Pabst Blue Ribbon often gets a bad rap as a bland, watery, and cheap beer. It has a measly score of 68 on Beer Advocate, for one, putting it in the "poor" category. But behind the iconic blue ribbon logo is a story few beer makers can match.
What we know as Pabst Blue Ribbon was first brewed in Milwaukee by Jacob Best nearly two centuries ago, making it one of the oldest beers in the United States. Since then, the Pabst Brewing Company has grown to become the fifth-largest in the country, as the Brewers Association reports. And despite its lackluster rating, Pabst Blue Ribbon remains one of the most popular beers in America, according to YouGov.
From the first brew to the latest can, there’s a lot of history. PBR has experienced a number of trials, tribulations, and outside-the-box thinking. From its actual blue ribbon awards and cheese-making business to its new line of whiskey and cannabis-infused drinks, this is the untold truth of Pabst Blue Ribbon.
Pabst Blue Ribbon has been around for over 175 years
The Pabst Brewing Company, makers of the eponymous Blue Ribbon beer, traces its roots all the way back to the 1840s. It was in 1844 that German immigrant Jacob Best, Sr. established the Best and Company Brewery in Milwaukee with his four sons. That first year, the company produced just 300 barrels of beer. For comparison, approximately 2 million barrels of Pabst Blue Ribbon are brewed annually these days, according to 24/7 Wall St.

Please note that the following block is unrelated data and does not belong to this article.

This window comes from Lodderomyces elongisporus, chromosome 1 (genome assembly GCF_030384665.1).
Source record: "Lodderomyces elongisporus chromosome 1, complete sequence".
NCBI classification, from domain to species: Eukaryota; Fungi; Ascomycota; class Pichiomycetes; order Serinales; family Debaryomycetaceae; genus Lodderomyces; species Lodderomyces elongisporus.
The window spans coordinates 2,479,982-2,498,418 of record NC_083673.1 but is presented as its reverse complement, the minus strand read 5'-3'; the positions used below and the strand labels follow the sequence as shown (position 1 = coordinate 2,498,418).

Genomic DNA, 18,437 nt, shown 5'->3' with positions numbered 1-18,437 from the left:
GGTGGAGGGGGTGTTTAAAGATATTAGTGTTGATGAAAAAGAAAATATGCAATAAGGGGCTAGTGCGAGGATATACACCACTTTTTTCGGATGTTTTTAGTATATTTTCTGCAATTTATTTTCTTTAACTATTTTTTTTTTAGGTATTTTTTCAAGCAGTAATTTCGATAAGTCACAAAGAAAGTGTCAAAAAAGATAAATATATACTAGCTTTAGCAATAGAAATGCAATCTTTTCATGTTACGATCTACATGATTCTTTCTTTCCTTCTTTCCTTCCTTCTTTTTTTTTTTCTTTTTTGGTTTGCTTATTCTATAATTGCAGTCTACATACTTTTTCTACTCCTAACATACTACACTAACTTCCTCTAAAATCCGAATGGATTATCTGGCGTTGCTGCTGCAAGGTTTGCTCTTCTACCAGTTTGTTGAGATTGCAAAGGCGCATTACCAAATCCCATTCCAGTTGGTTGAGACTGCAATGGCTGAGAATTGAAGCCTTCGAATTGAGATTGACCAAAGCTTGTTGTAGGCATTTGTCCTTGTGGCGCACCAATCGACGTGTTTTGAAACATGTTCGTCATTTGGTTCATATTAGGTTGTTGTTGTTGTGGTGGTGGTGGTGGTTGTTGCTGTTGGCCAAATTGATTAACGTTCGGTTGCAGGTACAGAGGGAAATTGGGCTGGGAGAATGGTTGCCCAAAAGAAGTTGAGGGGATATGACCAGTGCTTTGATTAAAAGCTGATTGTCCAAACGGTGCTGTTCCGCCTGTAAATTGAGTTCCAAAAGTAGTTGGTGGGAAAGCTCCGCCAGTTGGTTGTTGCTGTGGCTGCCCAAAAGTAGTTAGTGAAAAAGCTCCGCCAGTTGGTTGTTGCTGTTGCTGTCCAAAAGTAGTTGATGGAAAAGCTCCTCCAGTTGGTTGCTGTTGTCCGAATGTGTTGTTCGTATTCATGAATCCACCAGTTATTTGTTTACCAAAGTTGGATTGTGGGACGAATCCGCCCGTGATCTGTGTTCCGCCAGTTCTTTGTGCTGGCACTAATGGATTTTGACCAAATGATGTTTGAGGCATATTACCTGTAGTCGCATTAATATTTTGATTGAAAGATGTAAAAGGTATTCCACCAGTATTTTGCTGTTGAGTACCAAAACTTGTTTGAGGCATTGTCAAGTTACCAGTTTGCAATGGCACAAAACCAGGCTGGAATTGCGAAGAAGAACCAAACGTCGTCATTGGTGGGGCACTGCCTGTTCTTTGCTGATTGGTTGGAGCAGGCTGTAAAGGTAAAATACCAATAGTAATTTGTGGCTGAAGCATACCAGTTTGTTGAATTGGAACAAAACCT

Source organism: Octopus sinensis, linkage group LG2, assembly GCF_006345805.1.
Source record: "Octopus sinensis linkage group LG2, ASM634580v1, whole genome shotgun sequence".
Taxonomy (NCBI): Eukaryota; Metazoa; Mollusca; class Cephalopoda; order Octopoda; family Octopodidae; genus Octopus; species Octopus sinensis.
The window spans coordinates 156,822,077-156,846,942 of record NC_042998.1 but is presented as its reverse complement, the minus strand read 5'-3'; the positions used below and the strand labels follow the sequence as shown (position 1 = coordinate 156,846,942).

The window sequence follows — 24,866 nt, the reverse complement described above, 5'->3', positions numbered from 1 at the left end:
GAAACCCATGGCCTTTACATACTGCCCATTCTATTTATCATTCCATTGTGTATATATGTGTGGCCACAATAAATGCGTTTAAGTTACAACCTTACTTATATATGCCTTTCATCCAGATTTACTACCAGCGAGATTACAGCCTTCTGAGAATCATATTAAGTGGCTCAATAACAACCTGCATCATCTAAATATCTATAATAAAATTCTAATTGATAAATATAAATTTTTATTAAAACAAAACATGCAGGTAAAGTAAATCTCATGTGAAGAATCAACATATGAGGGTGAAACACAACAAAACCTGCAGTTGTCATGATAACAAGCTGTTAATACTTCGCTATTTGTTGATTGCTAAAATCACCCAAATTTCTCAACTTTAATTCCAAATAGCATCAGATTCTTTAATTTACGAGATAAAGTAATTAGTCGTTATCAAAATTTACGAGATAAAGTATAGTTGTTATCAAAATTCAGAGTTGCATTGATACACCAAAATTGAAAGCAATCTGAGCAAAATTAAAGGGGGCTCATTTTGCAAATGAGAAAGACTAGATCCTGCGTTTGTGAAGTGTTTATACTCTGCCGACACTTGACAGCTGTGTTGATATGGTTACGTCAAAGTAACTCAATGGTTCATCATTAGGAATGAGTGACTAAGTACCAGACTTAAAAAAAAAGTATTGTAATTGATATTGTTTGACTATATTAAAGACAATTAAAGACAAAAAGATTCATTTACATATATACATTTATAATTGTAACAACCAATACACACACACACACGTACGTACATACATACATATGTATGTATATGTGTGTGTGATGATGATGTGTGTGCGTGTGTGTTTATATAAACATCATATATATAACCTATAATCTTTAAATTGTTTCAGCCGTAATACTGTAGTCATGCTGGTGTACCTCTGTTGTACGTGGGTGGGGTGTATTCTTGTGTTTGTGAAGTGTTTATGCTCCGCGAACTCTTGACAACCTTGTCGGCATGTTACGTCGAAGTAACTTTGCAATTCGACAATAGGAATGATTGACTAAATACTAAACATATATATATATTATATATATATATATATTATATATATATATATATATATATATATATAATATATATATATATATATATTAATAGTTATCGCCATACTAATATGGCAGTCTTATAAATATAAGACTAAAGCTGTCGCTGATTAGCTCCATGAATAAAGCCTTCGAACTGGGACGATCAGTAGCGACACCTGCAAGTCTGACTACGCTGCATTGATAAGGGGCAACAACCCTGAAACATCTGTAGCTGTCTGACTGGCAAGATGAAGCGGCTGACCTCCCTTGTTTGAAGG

But, despite the seemingly humble beginnings, the business quickly picked up. According to Pabst, by 1872, the company was producing 100,00 barrels annually, making it the second-largest brewery in the country. By this time, two of Best’s sons had left to form their own beer-making business, called Plank Road Brewery, which was eventually sold to Miller Brewing Company. This left Best’s son Phillip as the proprietor of the family business. As such, he changed the company’s name to the Phillip Best Brewing Company — but the title wouldn’t last very long.
It’s named after Captain Pabst
Not long after Phillip Best took control of the Best and Company Brewery, his sister Maria met and married Frederick Pabst. Pabst was born in Germany in 1848. At the age of 12, he moved with his parents to America and, eventually, Chicago. Just two years later, a teenage Pabst got a job on a Great Lakes steamboat and by the time he was 21, had become captain. From then on, he would be known as Captain Pabst.